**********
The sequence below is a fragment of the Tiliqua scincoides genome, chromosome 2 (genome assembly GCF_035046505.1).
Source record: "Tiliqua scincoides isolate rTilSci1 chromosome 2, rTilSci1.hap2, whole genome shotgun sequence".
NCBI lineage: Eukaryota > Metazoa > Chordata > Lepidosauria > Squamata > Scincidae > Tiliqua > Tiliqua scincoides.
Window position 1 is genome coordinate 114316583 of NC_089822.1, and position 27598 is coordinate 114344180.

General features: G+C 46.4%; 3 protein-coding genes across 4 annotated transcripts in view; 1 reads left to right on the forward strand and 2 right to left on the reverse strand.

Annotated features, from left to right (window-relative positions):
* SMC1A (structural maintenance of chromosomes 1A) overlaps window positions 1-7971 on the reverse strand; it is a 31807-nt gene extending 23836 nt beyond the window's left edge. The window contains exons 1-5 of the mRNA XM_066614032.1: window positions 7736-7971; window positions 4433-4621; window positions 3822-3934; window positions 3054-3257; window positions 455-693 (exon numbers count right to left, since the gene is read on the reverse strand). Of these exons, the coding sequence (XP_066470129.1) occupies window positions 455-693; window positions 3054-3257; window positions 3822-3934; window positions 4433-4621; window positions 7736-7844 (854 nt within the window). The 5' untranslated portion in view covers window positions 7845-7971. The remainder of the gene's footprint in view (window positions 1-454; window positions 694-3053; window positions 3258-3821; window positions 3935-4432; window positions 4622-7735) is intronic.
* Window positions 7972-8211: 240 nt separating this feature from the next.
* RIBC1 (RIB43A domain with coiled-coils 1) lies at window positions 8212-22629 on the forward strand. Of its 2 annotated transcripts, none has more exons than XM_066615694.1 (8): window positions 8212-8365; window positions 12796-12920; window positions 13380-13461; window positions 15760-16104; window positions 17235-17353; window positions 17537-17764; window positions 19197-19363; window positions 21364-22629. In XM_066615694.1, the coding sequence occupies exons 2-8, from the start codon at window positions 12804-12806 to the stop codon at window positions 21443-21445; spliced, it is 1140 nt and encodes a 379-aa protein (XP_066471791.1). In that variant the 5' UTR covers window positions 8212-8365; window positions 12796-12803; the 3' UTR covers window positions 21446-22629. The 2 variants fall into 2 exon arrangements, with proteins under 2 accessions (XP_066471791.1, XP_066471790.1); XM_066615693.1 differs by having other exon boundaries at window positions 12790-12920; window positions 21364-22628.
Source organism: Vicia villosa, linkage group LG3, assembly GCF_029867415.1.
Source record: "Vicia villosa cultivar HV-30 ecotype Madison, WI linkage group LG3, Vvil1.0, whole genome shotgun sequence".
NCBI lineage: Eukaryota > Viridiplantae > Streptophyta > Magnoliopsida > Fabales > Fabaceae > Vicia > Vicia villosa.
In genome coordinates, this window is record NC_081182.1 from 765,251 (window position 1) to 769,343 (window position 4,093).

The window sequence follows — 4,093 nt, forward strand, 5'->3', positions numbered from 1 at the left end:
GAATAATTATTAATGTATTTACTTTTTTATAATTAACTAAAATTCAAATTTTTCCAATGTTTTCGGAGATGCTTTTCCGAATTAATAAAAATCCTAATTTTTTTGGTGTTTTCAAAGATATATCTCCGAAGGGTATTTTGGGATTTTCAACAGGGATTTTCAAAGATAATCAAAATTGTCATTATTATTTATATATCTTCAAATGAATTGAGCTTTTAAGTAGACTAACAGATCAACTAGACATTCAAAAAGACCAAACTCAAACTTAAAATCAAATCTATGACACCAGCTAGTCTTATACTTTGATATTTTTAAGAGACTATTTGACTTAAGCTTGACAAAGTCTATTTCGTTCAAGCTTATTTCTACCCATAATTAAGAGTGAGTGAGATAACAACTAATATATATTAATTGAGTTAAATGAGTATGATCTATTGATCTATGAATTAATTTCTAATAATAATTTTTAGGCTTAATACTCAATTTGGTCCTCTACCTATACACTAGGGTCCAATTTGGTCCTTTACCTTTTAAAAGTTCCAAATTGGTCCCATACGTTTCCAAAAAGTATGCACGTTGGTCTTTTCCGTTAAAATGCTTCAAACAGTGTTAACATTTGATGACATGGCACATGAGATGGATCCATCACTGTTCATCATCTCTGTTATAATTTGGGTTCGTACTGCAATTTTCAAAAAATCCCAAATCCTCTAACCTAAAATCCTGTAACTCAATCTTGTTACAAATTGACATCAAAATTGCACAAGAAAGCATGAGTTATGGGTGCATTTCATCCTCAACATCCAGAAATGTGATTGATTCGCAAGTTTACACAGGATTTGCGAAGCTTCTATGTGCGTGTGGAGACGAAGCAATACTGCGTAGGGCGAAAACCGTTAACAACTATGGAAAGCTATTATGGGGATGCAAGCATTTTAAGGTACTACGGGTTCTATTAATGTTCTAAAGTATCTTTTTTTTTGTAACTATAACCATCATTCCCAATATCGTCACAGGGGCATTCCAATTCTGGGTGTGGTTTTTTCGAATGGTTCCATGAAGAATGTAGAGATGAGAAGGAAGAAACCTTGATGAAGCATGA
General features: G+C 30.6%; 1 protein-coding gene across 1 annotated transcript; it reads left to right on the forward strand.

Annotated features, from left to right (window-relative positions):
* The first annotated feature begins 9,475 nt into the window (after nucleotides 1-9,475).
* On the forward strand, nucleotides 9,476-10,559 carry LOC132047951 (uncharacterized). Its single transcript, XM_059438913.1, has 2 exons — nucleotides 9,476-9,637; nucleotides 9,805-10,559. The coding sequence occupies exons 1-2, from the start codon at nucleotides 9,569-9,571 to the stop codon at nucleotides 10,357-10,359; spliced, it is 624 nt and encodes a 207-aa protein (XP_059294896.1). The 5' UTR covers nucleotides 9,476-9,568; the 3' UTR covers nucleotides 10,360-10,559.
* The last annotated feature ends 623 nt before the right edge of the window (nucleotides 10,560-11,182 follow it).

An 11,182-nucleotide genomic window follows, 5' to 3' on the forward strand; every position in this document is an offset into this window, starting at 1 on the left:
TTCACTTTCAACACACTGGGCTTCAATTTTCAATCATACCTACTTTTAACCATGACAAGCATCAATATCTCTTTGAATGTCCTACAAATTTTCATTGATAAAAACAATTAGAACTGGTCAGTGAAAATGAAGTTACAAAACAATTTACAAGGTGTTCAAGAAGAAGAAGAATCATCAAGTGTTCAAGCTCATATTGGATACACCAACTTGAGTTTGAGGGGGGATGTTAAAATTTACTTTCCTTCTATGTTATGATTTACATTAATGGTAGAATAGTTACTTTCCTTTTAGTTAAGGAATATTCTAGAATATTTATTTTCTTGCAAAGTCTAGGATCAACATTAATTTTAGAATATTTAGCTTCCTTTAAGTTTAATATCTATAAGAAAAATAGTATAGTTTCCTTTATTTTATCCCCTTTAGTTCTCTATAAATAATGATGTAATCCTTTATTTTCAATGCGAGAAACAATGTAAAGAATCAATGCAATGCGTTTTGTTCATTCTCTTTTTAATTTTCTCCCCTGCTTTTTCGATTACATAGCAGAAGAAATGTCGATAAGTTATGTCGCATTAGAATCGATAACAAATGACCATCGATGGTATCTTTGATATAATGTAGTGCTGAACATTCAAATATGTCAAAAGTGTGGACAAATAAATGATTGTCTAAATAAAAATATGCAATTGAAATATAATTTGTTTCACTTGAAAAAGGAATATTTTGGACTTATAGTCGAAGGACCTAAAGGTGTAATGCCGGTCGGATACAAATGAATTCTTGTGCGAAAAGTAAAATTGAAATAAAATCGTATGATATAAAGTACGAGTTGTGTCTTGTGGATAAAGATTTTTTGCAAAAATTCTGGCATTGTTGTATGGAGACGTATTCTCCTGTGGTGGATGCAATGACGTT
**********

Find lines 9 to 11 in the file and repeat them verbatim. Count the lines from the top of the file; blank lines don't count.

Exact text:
* RIBC1 (RIB43A domain with coiled-coils 1) lies at window positions 8212-22629 on the forward strand. Of its 2 annotated transcripts, none has more exons than XM_066615694.1 (8): window positions 8212-8365; window positions 12796-12920; window positions 13380-13461; window positions 15760-16104; window positions 17235-17353; window positions 17537-17764; window positions 19197-19363; window positions 21364-22629. In XM_066615694.1, the coding sequence occupies exons 2-8, from the start codon at window positions 12804-12806 to the stop codon at window positions 21443-21445; spliced, it is 1140 nt and encodes a 379-aa protein (XP_066471791.1). In that variant the 5' UTR covers window positions 8212-8365; window positions 12796-12803; the 3' UTR covers window positions 21446-22629. The 2 variants fall into 2 exon arrangements, with proteins under 2 accessions (XP_066471791.1, XP_066471790.1); XM_066615693.1 differs by having other exon boundaries at window positions 12790-12920; window positions 21364-22628.
Source organism: Vicia villosa, linkage group LG3, assembly GCF_029867415.1.
Source record: "Vicia villosa cultivar HV-30 ecotype Madison, WI linkage group LG3, Vvil1.0, whole genome shotgun sequence".